For what its worth, as a former tech recruiter, a female candidate had a 90% chance of hire at 70% or greater hire rate then a male candidate.
What that means is, if the company felt the female candidate was less qualified, but had potential then another male candidate, they would be hired. And, all things being equal (subjectively), had a greater opportunity of hire rate (our fee's, thus tracked). "Get a female in tech, get a placement," theoretically spoken.
I am just agreeing with MChurch mostly. It may however, not be so granular as he cites, rather, the fact that the % of females in the area of tech is so low, that selection bias towards females becomes an "issue" to look for more female candidates.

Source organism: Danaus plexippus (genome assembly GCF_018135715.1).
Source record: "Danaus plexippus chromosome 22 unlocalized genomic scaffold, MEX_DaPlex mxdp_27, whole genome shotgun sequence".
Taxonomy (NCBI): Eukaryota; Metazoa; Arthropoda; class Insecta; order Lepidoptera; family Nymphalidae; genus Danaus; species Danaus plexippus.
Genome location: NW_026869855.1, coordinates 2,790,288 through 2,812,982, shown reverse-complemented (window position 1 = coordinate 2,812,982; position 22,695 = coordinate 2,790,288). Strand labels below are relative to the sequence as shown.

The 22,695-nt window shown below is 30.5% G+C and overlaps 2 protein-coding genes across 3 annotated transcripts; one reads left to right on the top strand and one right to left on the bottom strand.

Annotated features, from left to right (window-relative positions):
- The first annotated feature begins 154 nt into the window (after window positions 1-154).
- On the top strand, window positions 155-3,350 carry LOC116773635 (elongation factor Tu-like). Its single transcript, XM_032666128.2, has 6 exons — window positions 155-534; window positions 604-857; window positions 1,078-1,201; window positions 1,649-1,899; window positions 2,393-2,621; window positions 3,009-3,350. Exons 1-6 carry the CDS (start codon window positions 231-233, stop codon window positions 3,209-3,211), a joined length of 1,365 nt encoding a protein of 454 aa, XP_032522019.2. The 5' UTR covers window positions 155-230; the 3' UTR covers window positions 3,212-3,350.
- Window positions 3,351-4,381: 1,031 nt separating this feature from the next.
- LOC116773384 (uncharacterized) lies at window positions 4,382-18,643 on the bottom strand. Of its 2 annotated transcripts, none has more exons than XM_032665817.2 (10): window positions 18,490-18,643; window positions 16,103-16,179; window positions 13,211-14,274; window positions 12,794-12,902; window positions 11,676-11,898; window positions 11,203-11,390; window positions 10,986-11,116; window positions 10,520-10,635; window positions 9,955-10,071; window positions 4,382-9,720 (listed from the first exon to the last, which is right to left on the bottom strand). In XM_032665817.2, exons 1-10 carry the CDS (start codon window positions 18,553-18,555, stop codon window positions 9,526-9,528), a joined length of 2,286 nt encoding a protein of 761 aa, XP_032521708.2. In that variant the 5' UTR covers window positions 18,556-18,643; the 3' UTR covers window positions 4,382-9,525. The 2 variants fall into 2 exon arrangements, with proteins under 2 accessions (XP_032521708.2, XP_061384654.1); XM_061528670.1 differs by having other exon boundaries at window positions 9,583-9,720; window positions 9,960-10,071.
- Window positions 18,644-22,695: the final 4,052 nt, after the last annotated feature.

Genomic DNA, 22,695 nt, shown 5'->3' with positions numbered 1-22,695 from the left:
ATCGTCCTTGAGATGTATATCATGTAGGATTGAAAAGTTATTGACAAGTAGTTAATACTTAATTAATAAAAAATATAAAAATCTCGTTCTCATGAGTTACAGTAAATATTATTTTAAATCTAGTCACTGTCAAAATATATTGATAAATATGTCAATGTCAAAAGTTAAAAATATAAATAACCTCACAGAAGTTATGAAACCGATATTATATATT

In other words (because I tend to ramble and befuddle what I am trying to say), little females exist in tech. If you get a qualified candidate in tech that is female, that is a more rare event, and thus worth more attention and notice (subconscious or otherwise).